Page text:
Faces - Biography
By Oliver Hall
The Faces rivalled Led Zeppelin, Black Sabbath, Aerosmith, Blue Öyster Cult and the Rolling Stones as one of the best and most popular live hard rock acts of the first half of the 1970s. Rod Stewart, the Scottish pop star with the affecting hoarse tenor voice, made his best rock and roll with the Faces, and Ron Wood, who later joined the Rolling Stones, played some of the best guitar of his career with the Faces. Sex Pistol Steve Jones is a great admirer of the band’s gorgeous, sloppy glory.
To say that the Faces liked to drink is not merely to gossip about the members’ personal lives: the Faces’ legend is as strongly associated with alcohol as that of the 13th Floor Elevators is with LSD. Live, the Faces had their own tuxedoed, gloved bartender on stage to serve the band cocktails before, during, and after songs; while recording, they repaired to the public house for breakfast, lunch and dinner. Speaking frankly, the Faces were ‘Faced, and like their followers and admirers the Replacements, much of their appeal lies in the boozy glow of their playing and the raucous nature of their live performances.
The British music paper NME reported in October 1969 that Rod Stewart had joined Small Faces. This was not exactly right: though sweet-voiced bassist Ronnie Lane, keyboardist Ian McLagan and drummer Kenney Jones remained from the 60s Mod group Small Faces, that band was identified with the voice and guitar of Steve Marriott. With the addition of Stewart and the brilliant English blues guitarist Ron Wood, both from the Jeff Beck Group, the core of the Small Faces transformed into the Faces, a hard blues-rock group reminiscent of the Rolling Stones. Rolling Stone claims that the Small Faces were so named because all the members were short, and that the adjective “small” no longer made sense with Wood and Stewart towering over the others, but this story seems greatly to exaggerate Wood and Stewart’s heights.
According to Lester Bangs in Rod Stewart (Delilah Books 1981), the Faces were signed to Warner Brothers on November 1, 1969, on the strength of a six-song demo cut with producer Glyn Johns. Confusingly, the band is identified as Small Faces on the cover of the debut LP released early the following year, First Step (Warner Brothers 1970). The album opens with a hard rock arrangement of Bob Dylan’s Biblical mystery ballad “Wicked Messenger.” That March, the Faces set out on a twenty-eight-show tour of the United States, where they played twenty-eight more shows that fall. Long Player (Warner Brothers 1971) was the band’s second LP, released in March.
Stewart’s solo career had begun with the release of The Rod Stewart Album (Mercury 1969), titled An Old Raincoat Won’t Ever Let You Down in the UK and Europe. Wood collaborated with Stewart on this album, and on much of his solo material and many of his solo recordings. His third LP, Every Picture Tells A Story (Mercury 1971) featured the Faces on “I’m Losing You” and included Stewart’s massive hit “Maggie May,” initially released as the B-side to Stewart’s version of Tim Hardin’s “Reason to Believe,” but soon itself a number one single in both the US and UK. In record industry terms, Stewart’s solo success eclipsed the Faces’ more modest sales, and this situation undoubtedly created tensions within the band that shortened its career.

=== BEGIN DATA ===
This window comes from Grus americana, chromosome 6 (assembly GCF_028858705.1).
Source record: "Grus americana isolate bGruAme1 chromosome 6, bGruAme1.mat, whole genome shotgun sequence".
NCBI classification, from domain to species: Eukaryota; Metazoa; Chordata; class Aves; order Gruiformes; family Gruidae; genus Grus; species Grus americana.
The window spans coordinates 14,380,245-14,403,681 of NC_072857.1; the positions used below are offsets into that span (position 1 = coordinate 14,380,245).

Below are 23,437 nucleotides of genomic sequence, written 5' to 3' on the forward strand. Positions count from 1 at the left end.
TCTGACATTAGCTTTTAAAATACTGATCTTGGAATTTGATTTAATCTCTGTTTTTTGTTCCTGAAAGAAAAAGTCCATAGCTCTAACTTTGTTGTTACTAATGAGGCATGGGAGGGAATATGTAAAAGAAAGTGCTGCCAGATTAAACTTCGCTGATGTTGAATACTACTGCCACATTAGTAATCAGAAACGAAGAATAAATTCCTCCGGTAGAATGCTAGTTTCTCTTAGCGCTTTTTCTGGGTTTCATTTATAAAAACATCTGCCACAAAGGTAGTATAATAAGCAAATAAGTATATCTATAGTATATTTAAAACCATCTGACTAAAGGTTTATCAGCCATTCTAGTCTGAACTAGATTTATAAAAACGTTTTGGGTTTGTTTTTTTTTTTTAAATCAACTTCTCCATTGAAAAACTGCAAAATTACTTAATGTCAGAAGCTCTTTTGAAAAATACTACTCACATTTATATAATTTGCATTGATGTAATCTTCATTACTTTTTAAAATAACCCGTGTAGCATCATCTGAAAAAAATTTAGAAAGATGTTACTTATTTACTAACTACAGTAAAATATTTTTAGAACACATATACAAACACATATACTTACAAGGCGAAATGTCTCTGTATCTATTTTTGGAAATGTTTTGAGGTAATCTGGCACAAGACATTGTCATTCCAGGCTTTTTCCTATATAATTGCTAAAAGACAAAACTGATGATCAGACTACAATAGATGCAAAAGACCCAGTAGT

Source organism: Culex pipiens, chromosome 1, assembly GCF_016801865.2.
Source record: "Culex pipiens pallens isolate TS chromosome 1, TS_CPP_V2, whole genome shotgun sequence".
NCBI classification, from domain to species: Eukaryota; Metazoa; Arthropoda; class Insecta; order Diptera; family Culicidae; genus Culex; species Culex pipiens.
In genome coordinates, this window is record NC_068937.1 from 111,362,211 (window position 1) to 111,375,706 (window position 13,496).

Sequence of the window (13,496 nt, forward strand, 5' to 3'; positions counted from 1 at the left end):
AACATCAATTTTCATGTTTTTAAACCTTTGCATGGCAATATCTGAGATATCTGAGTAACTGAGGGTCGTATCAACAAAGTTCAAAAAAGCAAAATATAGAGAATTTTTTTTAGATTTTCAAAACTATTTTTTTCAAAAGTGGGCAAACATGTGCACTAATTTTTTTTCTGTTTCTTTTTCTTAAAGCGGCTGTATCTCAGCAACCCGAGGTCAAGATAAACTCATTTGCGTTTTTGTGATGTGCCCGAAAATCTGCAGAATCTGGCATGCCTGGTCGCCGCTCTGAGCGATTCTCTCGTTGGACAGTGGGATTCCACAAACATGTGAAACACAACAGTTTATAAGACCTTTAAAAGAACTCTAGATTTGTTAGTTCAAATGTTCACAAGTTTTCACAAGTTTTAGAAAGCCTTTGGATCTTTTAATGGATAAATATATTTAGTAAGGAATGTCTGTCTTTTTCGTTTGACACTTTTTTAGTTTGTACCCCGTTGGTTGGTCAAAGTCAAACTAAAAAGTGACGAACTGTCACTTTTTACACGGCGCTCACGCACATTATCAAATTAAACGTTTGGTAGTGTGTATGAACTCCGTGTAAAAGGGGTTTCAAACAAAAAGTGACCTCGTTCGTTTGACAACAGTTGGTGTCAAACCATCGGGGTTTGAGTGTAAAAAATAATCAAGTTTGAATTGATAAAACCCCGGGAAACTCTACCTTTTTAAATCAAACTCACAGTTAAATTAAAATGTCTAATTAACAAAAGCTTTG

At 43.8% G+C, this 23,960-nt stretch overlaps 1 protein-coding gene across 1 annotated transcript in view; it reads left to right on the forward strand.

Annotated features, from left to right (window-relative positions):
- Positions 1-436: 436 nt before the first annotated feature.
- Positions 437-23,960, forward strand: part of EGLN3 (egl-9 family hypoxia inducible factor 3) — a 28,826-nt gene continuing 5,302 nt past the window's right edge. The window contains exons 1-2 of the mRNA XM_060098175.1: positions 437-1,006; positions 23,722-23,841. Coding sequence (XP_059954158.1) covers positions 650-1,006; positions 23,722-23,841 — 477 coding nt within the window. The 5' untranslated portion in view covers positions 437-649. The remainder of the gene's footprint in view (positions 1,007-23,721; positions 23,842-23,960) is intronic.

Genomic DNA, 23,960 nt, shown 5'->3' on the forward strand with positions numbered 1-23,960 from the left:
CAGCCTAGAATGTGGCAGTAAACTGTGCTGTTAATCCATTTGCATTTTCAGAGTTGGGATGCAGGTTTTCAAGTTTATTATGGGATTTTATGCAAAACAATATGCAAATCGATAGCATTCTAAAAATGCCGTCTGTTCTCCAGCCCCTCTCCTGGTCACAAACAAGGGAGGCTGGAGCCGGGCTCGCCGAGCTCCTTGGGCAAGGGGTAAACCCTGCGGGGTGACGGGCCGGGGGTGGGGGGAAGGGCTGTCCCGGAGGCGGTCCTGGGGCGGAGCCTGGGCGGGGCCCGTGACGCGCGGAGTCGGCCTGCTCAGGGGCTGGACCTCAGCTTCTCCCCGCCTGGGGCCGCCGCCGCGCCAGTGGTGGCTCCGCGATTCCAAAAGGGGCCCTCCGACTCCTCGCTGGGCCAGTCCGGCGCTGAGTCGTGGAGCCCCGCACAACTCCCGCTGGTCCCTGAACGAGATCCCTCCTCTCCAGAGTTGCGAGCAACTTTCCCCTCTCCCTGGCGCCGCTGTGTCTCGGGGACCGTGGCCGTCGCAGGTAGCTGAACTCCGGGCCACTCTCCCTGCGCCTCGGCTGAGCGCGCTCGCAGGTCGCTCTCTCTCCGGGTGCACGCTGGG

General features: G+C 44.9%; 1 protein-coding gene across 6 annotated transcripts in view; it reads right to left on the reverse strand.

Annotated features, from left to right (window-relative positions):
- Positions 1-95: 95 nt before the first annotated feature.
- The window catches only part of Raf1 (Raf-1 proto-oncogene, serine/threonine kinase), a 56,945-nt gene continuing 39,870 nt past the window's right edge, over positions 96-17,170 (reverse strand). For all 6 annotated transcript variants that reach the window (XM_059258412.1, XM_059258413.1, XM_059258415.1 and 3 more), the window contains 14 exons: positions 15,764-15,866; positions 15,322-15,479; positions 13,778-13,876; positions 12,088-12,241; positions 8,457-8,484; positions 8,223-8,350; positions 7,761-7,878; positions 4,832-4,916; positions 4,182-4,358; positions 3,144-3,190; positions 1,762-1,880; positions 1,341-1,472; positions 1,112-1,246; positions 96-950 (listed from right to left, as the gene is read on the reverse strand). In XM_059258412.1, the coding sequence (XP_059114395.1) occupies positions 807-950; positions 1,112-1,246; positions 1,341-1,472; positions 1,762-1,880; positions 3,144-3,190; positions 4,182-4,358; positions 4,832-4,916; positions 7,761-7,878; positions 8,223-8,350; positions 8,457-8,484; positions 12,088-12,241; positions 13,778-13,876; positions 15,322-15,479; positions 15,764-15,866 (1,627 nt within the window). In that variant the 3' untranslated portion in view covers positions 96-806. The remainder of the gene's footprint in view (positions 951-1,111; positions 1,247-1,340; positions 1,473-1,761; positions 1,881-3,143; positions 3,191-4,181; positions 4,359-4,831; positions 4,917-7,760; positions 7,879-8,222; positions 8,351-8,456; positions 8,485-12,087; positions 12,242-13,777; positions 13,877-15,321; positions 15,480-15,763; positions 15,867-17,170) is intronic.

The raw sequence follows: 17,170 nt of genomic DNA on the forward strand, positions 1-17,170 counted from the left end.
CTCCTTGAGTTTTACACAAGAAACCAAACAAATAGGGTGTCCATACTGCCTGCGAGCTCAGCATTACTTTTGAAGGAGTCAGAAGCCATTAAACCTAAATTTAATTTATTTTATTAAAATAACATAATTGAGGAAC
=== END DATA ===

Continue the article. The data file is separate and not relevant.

A Nod Is as Good as a Wink. . . to a Blind Horse (Warner Brothers 1971) was the Faces’ third LP and the second the band released that year. The single “Stay With Me” helped the album reach #6 on the charts. The band toured the US supported by circus acts in 1972. Nelson and Bangs’s Rod Stewart quotes McLagan on the sessions for the next Faces album: “Rod wasn’t even there for the first two weeks of sessions: we had most of the tracks finished before he even came down to the studio.” This album, Ooh La La (Warner Brothers 1973), featured the hardest-rocking song in the Faces’ catalog, the proto-punk “Borstal Boys.” Ronnie Lane played his final shows with the Faces in June 1973. He announced that he had quit the band because “I’d been at it for eight years, and I still hadn’t got around to singing any of me songs.” Lane formed the band Slim Chance.
The Faces cancelled a summer 1973 European tour, citing Stewart’s and Jones’s “nervous exhaustion.” Tetsu Yamauchi of the band Free replaced Lane on bass. Yamauchi appears on the Faces’ double live album, Coast to Coast/Overtures and Beginners (Mercury 1974). The band toured the US in the spring of 1975, and Stewart moved to Los Angeles shortly after the tour ended. In the summer, Ron Wood played guitar in the Rolling Stones as Mick Taylor’s replacement. The Faces began a world tour in August with thirty-five shows in the US alone. In December, Rod Stewart announced he was quitting the group.
Plans were made for a Faces album after Stewart quit, but scrapped when Wood would not commit to a tour to promote the album. Wood officially joined the Rolling Stones in 1976, effectively ending the Faces. The Faces reformed for one show in London in aid of the ailing Ronnie Lane, diagnosed with multiple sclerosis in the late 70s, in 1986. Lane died in 1997. Wood and Stewart have continued to collaborate and perform together since the band split. Paul Westerberg of the Replacements contributes to the liner notes of the Faces’ retrospective box set Five Guys Walk into a Bar (Warner Brothers/Rhino 2004). In November 2008, Stewart confirmed rumors that he, Wood, McLagan and Jones were rehearsing for a possible reunion tour in the summer of 2009, with the bass player from Stewart’s band in Ronnie Lane’s place.